Political society

The Fiji Times » Stand up for freedom – Journalists – society’s true unsung heroes

On Tuesday this week, Fiji joined the world in celebrating World Press Freedom Day.

This year’s theme was “Journalism Under Digital Siege”, aiming to highlight the many ways in which digitally mediated surveillance and attacks endanger journalists and journalism.

The United Nations says surveillance could easily expose information gathered by journalists and undermine the principle of protecting sources, which is universally seen as a prerequisite for media freedom and enshrined in UN resolutions.

“Surveillance can also harm the safety of journalists by disclosing sensitive private information, which could be used for arbitrary judicial harassment or attacks,” the UN says.

In line with this year’s theme, there is a growing global agenda to demand more transparency regarding how internet companies exploit citizens’ privacy data.

In this regard, there have been many global conversations about how this data could inform predictive models and artificial intelligence, and enable the amplification of misinformation and hate in society.

This underpins the 2021 Windhoek+30 statement which called on tech companies to “work to provide transparency with respect to their human and automated systems”.

The most significant event so far this year has been Russia’s invasion of Ukraine.

This year’s commemoration of World Press Freedom Day is therefore an opportunity to spare a thought for journalists who operate under authoritarian regimes, under restrictive laws and in a climate of fear.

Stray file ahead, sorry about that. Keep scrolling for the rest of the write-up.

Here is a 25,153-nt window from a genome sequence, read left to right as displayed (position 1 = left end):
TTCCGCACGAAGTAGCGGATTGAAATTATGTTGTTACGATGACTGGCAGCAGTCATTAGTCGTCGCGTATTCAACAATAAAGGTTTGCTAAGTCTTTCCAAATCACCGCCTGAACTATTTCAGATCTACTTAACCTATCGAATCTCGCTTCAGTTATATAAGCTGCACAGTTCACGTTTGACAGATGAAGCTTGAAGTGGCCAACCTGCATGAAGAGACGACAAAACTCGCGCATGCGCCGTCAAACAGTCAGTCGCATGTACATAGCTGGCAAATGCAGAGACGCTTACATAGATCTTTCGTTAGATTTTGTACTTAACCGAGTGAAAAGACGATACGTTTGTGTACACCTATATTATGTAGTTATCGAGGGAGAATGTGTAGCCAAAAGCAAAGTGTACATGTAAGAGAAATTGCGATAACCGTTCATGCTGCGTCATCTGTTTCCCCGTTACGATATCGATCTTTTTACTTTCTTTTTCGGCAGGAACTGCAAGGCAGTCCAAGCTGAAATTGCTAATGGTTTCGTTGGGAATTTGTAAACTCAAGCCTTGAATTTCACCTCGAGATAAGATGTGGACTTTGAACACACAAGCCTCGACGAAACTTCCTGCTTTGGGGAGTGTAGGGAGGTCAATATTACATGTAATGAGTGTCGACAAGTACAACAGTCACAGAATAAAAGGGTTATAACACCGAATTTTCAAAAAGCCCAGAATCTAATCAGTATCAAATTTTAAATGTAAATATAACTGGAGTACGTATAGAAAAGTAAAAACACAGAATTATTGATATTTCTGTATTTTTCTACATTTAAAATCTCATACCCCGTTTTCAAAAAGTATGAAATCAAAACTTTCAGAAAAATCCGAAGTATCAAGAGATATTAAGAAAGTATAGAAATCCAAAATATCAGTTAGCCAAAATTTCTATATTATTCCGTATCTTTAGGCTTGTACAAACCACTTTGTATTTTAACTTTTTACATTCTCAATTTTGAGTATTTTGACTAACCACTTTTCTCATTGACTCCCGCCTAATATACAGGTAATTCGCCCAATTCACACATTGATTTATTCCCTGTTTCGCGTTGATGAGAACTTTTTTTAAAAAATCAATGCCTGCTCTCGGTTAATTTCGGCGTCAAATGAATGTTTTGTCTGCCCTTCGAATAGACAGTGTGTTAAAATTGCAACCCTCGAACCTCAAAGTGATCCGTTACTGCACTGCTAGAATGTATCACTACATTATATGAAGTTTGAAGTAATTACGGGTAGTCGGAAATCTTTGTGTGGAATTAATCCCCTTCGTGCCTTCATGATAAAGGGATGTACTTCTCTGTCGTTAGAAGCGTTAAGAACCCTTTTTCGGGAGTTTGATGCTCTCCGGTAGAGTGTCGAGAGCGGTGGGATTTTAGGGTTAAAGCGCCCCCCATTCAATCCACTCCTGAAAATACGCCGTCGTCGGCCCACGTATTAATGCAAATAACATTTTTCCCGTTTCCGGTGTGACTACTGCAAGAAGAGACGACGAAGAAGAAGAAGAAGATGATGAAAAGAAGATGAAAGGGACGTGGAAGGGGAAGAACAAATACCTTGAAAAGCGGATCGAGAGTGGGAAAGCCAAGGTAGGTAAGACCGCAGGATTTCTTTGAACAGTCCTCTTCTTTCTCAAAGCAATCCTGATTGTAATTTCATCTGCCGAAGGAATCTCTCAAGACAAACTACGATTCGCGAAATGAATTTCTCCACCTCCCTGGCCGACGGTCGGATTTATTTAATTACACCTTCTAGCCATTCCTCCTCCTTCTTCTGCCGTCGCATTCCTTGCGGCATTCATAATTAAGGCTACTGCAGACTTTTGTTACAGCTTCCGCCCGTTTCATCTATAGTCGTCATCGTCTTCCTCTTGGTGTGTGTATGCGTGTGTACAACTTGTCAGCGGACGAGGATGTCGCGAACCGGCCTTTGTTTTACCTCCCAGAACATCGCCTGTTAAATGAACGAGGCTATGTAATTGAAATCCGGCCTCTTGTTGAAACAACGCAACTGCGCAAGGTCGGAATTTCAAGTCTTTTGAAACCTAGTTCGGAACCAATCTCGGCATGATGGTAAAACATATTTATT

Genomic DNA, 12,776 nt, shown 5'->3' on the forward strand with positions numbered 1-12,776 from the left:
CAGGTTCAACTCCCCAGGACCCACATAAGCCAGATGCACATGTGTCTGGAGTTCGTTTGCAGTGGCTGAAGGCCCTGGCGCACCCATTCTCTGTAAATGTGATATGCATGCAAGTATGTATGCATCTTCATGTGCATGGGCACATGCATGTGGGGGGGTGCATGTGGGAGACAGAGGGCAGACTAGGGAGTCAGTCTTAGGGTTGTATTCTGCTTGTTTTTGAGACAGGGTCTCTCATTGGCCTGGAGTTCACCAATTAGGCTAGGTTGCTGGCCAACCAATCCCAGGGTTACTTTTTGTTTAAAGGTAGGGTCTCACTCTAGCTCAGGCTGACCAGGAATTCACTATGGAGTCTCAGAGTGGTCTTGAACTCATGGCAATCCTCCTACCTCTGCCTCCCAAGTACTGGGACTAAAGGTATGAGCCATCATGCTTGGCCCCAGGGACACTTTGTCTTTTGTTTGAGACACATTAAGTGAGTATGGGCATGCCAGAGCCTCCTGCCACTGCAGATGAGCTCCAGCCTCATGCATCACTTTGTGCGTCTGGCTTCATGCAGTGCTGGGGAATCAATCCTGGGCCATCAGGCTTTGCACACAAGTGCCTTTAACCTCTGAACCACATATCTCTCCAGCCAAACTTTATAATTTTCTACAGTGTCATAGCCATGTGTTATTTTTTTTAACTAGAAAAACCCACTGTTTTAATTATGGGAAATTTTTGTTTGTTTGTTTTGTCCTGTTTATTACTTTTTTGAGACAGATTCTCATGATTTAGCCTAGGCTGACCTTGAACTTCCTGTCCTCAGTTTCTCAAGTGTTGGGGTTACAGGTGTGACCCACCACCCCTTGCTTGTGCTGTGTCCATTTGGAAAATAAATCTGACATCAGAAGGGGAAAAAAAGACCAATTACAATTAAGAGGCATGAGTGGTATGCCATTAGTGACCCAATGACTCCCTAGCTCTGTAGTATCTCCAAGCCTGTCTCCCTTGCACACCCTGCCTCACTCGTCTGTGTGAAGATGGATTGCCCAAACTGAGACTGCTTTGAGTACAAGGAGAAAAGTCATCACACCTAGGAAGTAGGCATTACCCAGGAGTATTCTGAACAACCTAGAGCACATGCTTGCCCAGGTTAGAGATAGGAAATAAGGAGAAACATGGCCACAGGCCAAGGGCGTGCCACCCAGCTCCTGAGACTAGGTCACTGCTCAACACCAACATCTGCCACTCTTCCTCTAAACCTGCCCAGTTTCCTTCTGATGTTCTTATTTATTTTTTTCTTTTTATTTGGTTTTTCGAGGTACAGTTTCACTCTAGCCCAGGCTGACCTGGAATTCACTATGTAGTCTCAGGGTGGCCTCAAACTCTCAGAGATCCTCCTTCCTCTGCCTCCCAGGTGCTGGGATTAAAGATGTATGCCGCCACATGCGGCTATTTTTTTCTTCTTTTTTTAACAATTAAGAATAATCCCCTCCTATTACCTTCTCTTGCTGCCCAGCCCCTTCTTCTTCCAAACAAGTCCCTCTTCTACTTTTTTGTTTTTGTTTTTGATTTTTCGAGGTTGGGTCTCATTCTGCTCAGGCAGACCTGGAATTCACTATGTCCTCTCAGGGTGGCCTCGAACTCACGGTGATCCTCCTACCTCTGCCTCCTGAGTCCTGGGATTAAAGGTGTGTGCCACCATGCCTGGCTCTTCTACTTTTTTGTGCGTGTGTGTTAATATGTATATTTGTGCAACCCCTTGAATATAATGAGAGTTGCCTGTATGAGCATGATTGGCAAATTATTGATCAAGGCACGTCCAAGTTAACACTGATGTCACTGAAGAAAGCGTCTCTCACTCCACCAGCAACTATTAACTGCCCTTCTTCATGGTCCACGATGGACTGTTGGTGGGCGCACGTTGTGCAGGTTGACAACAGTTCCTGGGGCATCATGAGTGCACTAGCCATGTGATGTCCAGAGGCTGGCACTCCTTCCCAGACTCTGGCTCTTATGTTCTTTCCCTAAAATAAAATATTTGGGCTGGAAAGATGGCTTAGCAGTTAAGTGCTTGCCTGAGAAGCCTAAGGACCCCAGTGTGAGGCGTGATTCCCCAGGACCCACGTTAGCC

The Vatican News reported this week that the Pope paid tribute to journalists who “lost their lives in the service they offer covering world events for us”, recalling that last year 47 journalists were killed and more of 350 imprisoned worldwide.

The pope thanked the journalists “who courageously inform us about the scourges of humanity”.

CNN stressed that the war in Ukraine, including the murder of journalists in the war zone and anti-journalism restrictions and prosecutions in Russia, should be at the forefront of everyone’s concerns. The same goes for the multitude of acts of violence, arrests and threats against the lives of media professionals in other countries.

In mid-April, the National Union of Journalists of Ukraine reported that at least 20 journalists from around the world had been killed during Russia’s seven-week war in the country.

The union said the war spared no one and cost the lives of “soldiers, civilians, media workers”.

Threats to the freedom of journalists and media workers are increasing every day.

From corruption to climate change, human rights abuses and the COVID-19 pandemic, they face increased politicization of their work and persistent attempts to silence them.

But threats, atrocities and unfair treatment against journalists and the media they represent do not occur only in authoritarian regimes.

They also occur in countries with democratic regimes, which have regular elections, written constitutions and human rights laws. In fact, over the past decade, the state of media freedom has deteriorated worldwide.

And despite democratic and legal guarantees, we find that the fundamental right to seek and disseminate information through an independent press is often attacked in one way or another.